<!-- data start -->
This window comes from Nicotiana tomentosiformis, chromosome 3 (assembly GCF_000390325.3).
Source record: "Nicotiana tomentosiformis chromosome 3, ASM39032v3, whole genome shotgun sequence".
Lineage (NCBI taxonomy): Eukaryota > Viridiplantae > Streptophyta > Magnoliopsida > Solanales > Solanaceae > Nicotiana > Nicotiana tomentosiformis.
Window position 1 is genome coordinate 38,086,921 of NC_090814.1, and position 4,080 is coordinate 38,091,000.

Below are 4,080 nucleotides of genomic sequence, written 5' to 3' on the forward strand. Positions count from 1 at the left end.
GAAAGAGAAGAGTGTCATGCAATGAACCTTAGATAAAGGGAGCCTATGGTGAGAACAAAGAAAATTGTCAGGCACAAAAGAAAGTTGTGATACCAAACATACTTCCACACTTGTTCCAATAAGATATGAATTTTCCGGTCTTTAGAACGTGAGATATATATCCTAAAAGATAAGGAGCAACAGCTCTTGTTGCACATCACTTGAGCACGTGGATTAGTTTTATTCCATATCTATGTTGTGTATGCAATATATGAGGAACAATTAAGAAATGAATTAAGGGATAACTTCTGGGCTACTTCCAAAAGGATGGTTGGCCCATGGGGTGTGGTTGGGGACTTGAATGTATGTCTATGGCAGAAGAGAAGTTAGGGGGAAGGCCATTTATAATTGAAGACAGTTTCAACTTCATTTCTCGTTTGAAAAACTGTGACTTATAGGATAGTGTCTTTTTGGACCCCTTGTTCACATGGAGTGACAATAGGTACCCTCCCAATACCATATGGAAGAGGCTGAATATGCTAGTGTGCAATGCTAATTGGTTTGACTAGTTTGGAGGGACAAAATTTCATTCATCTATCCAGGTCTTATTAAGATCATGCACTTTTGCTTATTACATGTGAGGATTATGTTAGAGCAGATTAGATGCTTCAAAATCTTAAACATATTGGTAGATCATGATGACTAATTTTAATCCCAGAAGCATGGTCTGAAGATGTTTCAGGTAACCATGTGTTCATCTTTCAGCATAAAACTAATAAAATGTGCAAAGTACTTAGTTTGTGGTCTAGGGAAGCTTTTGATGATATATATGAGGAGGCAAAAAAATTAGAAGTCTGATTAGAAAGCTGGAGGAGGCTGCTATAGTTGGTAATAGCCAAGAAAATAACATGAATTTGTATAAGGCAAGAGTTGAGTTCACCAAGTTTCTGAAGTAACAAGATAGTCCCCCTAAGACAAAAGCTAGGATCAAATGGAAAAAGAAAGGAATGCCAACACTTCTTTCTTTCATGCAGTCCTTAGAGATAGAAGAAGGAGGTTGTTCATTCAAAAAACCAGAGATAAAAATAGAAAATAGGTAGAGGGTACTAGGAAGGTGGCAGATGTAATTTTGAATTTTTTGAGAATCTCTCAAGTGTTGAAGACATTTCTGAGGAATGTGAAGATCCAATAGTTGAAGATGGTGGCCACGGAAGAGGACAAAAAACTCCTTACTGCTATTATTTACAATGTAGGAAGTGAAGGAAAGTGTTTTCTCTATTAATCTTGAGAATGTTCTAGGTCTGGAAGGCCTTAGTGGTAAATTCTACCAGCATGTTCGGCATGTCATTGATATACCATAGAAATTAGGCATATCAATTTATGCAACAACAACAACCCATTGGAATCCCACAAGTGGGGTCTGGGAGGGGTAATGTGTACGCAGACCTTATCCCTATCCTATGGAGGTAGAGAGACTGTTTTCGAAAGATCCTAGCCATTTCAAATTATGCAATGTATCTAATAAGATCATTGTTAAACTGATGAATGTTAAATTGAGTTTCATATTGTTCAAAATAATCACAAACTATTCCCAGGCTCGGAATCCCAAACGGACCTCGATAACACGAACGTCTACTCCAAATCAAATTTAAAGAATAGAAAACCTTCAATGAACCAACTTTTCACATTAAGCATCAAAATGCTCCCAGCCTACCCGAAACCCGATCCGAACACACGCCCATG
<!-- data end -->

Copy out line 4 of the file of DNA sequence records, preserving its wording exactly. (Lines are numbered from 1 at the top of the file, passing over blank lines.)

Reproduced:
Window position 1 is genome coordinate 38,086,921 of NC_090814.1, and position 4,080 is coordinate 38,091,000.